Hi Guys (no gender is inferred in this greeting!),
With Monzo celebrating pride with logo changes etc and the excellent piece written in teams by Brad Corrigan - can we FINALLY get a rainbow card please?
I suggested it as an option for Monzo plus, which was well received, how about giving us our rainbow please
I take some issue with this, especially where you call it easy. It stems from my experience with autism. For me, remembering that please and thank you matter for instance is already a taxing enough task for my brain, and I can sometimes still forget, only to have eventually processed it 5 minutes later and feel all embarrassed and even more anxious. These kind of gender inclusive requests to alter the language we use take this to another level, and for me, I would have to retrain myself to forget some social cues I’ve spent years trying to learn and start over with these new ones. I don’t think it’s necessarily easy for neurotypicals either, as it forces them to have to process stuff in that same conscious way, at least initially.
I personally don’t understand why people take issue or offence with words that in modern society have never been intended to be used in derogatory ways. I’d be curious to learn from those people who do, why they do, so I can better understand it from their perspective, because it just makes no sense to me.
I’ll end my input on that there, as it’s something I could discuss at much greater depth, but this isn’t the topic for that.
I wasn’t taking issues nor offence. And I know that remembering these things is additional tasks for our brains but a lot of that thinking (it’s hard!) is surely from a place of privilege. Of course those who are already under additional cognitive load - the autistic as you mention as one example - will struggle. I get that too.
So I shouldn’t have said it was ‘easy’. But, on the flip side as @Revels points out the OP clearly was aware of their choice of words as they called themselves on it, so for the OP it should be an easy change.
And @Eclat01 I’m sure you meant it humorously and I really wasn’t meaning to make it a big deal but, again the flip side of that is the ‘it’s just a word/banter/joke’ is used far too often by the unaware (not saying you are unaware!).
I wouldn’t be so sure about that. It’s a very very subtle way of confirming bias, the use of language, just as it’s then as easy to laugh off as ‘just a phrase’. A young girl growing up hearing ‘guys’ all the times is gently reminded that she’s not REALLY part of the group, she should be LUCKY she’s there at all, right? Cos this is about ‘guys’… sorry, total bugbear this one, but language is so so tricky and not paid enough attention to.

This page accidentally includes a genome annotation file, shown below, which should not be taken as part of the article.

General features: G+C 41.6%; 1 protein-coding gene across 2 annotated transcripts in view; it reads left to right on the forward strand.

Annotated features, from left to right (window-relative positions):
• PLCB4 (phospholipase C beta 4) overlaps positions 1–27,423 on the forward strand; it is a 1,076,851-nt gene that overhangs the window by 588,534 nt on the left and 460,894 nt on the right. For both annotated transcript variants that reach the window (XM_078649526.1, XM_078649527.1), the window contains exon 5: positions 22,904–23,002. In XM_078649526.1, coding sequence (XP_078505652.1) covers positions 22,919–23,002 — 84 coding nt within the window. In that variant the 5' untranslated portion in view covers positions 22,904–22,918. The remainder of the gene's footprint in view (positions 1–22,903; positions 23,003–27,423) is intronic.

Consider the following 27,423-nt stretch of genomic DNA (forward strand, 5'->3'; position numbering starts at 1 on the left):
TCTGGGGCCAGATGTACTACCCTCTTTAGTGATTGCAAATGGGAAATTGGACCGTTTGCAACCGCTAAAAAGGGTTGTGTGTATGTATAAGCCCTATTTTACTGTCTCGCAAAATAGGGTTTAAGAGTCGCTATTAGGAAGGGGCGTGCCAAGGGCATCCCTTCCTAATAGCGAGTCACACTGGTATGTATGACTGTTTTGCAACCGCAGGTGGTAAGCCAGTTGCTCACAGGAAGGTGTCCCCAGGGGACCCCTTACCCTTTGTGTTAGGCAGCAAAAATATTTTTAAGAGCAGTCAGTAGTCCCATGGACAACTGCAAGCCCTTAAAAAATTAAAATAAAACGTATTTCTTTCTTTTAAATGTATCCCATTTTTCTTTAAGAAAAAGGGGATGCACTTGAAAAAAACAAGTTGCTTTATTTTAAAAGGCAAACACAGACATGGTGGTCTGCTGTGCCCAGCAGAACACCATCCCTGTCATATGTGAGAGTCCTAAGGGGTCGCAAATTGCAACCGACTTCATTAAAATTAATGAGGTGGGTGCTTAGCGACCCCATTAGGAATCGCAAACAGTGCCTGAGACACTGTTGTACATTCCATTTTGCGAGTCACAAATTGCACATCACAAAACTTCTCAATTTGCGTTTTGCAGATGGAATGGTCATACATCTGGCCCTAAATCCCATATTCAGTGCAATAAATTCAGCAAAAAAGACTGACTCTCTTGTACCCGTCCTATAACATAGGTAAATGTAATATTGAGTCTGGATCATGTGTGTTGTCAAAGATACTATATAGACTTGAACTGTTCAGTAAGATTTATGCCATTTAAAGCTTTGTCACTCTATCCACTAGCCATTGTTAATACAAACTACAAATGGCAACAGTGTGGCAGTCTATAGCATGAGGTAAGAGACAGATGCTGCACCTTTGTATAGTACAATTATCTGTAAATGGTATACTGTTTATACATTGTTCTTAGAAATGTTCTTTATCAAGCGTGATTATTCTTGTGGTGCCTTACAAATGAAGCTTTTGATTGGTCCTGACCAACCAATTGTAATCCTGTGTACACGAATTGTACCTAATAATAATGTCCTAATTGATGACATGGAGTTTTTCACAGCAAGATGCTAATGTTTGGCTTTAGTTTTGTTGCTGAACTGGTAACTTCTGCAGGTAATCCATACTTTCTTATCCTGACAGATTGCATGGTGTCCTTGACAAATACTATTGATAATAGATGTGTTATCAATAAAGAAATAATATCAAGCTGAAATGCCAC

And yes, I’ve said these things myself.
BTW - gender inclusive requests are as simple as referring to ‘they’ or ‘them’. “Ohh they’ve forgotten their sunglasses”. Might be easier to refer to everyone that way rather than guess?
This is something I always consciously try to do, especially when I’m unsure of someone’s gender. It can be hard work for my brain to keep up sometimes though, and I’ll often end up using he/she without even thinking, and I would hope that people wouldn’t be so quick to feel offended at that.
Language is tricky and we’re always going to interpret different words differently to other people for a variety of reasons. And cognitive conditioning can be a very difficult thing to correct for. I personally don’t take offence at words others use towards me, unless it’s an obvious derogatory attack, and my hope is people afford me the same courtesy. I always try to assume ignorance or innocence before malice. I personally think that’s a healthier way of dealing the issue, though it’s hard to know if my thinking here comes from a place of privilege or perspective.
It’s interesting and illuminating to read other people’s thoughts on this though, and I appreciate people here sharing them respectfully. I fully sympathise with the point of it’s just a word/banter/joke used as an excuse for issues like this though, but as you say, this is such a tricky issue; where do you draw the lines, when does it go too far (in either direction), and when is benefit of the doubt appropriate?
Then, to be blunt, she will struggle with life. ‘Guys’ is well accepted as gender neutral in 2020 despite what people who are paid high salaries to tell us otherwise think. In fact it is those people who tell her that it is NOT gender neutral who plant the seed of doubt in her mind and start the problem! IMO.